I research and teach seventeenth- and eighteenth-century literature, with special interests in reading habits, politics, and information exchange. I am an expert on Samuel Pepys, the Restoration diarist and collector. Pepys's records are a fascinating and complex source on his society, including on the lives of people and groups whose experiences often went unrecorded.
I was the Principal Investigator for project called 'Reimagining the Restoration', which was funded by the AHRC in the academic year 2022-23, with activities still ongoing. The project explores the impact of Pepys's diary since it was first published in the nineteenth century, tracing the ways it has been used in historical novels, in drama, and in teaching history.
My research is in seventeenth- and eighteenth-century literature and history, with particular interests in reading habits, political writing, and sociability.
Much of my work centres on Samuel Pepys (1633-1703), who is most famous for the diary he kept during the 1660s. My monograph, Samuel Pepys and his Books (OUP, 2015), examined reading practices, collecting, and the exchange of information in the later seventeenth century. I have also edited a new selection of Samuel Pepys’s Diary for Everyman, based on the text of the diary edited by Robert Latham and William Matthews. This is the first annotated selection of the diary and the first edition of any kind to translate Pepys's polyglot (a.k.a. the rude bits).
I am the lead investigator on the 'Reimagining the Restoration' project, which was funded by the Arts and Humanities Research Council from February 2022 to August 2023. This project explores the origins of Pepys's diary and tracks the different ways that the diary has been used to engage people with literature and history for two centuries -- and how it might be used in future. I am writing a book based on my research. I also ran online creative writing workshops about historical fiction for the project.
A major part of the Reimagining the Restoration activities has been work with the Museum of London, producing new teaching resources on seventeenth-century London and on Deaf history, and running workshops with schools. It's also involved doing some research for the Museum's new Great Fire gallery opening in 2026, tracing households involved in the fire. You can find out more about the project here: pepyshistory.le.ac.uk
I have long-standing interests in researching misinformation and satire. My first book was Reading Fictions 1660-1740: Deception in English Literary and Political Culture (2008). This explored the strategies used (and games played) by early modern readers in responding to fictitious narratives, including novels by Daniel Defoe, Jonathan Swift, and Samuel Richardson. More recently, I have published on related topics, such as Defoe's works, criminal biographies, and eighteenth-century satire.
My work on Restoration diaries has led to some unusual places, including articles on the early history of chocolate in England.
Samuel Pepys and his Books: Reading Newsgathering and Sociability 1660-1703 (Oxford University Press, 2015)
Reading Fictions 1660-1740: Deception in English Literary and Political Culture (Ashgate, 2008)
The Diary of Samuel Pepys (Everyman 2018), a selection from the complete Latham and Matthews edition of the diary with new annotations.
Selected journal articles and book chapters
'Women and the History of Samuel Pepys's Diary', The Historical Journal, 2022. Available on open access here.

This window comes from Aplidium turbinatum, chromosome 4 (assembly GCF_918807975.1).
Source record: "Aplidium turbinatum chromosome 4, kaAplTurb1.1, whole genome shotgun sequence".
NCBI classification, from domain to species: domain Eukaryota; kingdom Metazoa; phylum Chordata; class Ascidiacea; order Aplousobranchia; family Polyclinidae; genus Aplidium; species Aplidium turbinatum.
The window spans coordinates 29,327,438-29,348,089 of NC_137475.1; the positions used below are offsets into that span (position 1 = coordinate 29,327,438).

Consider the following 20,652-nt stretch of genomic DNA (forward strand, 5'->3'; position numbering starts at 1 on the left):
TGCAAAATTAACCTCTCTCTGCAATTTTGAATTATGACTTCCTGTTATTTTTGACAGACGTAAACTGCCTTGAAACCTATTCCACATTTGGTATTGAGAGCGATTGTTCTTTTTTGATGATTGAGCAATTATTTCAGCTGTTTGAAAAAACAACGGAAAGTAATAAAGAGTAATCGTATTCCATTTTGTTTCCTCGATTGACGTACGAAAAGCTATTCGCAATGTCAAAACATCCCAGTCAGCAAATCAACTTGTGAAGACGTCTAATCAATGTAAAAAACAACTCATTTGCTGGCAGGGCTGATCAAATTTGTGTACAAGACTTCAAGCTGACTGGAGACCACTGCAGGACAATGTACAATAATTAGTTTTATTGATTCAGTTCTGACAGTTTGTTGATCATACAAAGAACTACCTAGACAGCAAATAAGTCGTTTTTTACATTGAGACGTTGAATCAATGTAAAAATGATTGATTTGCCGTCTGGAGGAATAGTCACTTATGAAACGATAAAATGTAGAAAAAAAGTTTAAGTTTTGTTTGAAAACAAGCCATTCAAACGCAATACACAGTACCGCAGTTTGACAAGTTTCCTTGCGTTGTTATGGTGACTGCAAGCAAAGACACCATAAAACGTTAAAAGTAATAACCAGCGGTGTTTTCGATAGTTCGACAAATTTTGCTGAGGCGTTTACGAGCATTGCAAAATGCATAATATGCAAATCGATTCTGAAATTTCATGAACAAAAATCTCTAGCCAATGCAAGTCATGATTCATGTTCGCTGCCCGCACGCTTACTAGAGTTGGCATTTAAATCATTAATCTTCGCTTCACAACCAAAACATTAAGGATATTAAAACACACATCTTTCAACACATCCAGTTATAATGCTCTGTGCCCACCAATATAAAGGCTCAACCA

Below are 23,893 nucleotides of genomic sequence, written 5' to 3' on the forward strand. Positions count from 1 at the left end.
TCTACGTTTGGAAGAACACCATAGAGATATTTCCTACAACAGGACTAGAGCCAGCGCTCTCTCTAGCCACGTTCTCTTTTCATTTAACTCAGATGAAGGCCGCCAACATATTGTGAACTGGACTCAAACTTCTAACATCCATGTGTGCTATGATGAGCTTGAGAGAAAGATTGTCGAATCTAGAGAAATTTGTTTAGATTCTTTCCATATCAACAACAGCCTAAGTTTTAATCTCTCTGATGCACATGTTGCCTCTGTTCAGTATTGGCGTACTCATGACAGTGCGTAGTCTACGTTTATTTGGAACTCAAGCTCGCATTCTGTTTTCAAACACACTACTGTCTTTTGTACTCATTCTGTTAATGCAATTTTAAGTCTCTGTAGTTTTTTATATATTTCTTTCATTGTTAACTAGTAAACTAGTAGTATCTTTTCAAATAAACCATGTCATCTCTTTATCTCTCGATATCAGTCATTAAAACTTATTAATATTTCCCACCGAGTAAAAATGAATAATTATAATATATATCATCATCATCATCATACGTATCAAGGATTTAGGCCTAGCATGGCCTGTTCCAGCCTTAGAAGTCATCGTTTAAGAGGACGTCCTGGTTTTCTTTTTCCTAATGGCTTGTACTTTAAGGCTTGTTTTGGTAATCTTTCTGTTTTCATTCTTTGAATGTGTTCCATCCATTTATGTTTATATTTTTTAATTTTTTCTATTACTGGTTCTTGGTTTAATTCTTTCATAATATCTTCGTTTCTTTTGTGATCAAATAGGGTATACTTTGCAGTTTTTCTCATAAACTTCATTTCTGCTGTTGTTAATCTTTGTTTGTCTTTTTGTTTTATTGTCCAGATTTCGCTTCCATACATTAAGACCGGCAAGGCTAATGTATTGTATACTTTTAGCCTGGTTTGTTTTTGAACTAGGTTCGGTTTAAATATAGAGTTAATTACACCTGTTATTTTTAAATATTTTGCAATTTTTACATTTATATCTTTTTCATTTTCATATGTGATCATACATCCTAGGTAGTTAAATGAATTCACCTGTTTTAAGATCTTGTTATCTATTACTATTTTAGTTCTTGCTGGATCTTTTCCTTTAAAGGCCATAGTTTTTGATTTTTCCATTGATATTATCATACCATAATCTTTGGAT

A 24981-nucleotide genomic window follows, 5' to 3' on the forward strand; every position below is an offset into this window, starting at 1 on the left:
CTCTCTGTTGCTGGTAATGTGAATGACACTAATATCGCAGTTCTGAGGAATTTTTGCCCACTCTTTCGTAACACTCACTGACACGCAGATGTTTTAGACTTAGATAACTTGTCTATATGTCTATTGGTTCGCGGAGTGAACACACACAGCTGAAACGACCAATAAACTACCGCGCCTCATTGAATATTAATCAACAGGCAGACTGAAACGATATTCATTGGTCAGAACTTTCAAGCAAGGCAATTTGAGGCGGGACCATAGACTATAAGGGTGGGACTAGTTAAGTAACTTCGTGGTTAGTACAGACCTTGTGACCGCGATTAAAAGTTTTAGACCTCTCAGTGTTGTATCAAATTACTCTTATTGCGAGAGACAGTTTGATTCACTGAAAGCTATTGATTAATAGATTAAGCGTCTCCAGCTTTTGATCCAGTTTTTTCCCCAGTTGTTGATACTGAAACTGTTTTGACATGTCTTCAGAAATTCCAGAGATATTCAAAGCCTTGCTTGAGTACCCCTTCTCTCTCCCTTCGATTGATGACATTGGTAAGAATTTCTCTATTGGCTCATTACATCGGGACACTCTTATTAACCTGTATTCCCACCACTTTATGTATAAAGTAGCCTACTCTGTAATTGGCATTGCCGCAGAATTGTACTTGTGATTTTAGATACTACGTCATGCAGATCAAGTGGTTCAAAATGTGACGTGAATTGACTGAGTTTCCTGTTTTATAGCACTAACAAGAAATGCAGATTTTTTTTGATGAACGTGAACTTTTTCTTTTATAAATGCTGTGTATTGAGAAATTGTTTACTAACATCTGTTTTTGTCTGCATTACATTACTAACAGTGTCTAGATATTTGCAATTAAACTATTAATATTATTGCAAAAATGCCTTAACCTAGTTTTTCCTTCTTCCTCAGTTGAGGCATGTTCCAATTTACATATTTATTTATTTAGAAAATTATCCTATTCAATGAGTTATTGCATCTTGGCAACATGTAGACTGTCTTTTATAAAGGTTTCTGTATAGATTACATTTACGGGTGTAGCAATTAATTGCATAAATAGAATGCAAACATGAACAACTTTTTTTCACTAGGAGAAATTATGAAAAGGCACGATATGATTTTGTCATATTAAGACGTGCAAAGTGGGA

'Chocolate in Seventeenth-Century England and Spain: An Edited Transcript of the Earl of Sandwich's Journal', Food & History, 20:1 (2022), 95-128. Abstract here.
'Epigram and Spontaneous Wit', in The Oxford Handbook of Eighteenth-Century Satire, ed. by Paddy Bullard (OUP 2019) pp. 492-508. Abstract here.
'Samuel Pepys's First Portrait Painter: Daniel Savile and Portraiture for the Middling Sort in Restoration London', Journal of the Warburg and Courtauld Institutes, 31 (2018 [March 2019]), 269-79. Abstract here.
'Pepys in Print 1660-1703' in Oxford Handbooks Online (Oxford University Press), 6 March 2015, updated August 2018 www.oxfordhandbooks.com DOI:10.1093/oxfordhb/9780199935338.013.18. Full text available here.
'The Introduction of Chocolate into England: Retailers Researchers and Consumers 1640-1730', Journal of Social History, 47 (2013), 27-46. Abstract here.
'"A Life of Continu'd Variety": Crime Readers and the Structure of Moll Flanders', Eighteenth-Century Fiction, 26 (2013), 1-32. Abstract here.
I welcome enquiries about research into seventeenth- and early eighteenth-century literature especially in the following areas: the history of reading and collecting; diaries; Restoration writers; the early novel; historical novels; literary networks; and news.
I teach on undergraduate and postgraduate modules, including
at undergraduate level: Historical Fiction; Eighteenth-Century Literature from Restoration to Revolution; English and Education; Renaissance Literature from Utopia to Paradise Lost
at postgraduate level: Research Methods and Writing Skills; Authorship and Authority; Editing and Textual Cultures; Abolition and Adventure: Narratives of the Atlantic World.
I'm on research leave until January 2024.
Press and media
I'm happy to be contacted with press queries about Samuel Pepys, Restoration London, Restoration literature, or the early history of chocolate in England.
I frequently talk and write for the general public about the Restoration or Pepys (or, indeed, about chocolate). Examples include pieces for BBC History Magazine, The Chalke Valley History Festival, and the Australian Broadcasting Corporation's Nightlife programme.
Fellow of the UK Higher Education Academy
Fellow of the Royal Historical Society
Fellow of the Society of Antiquaries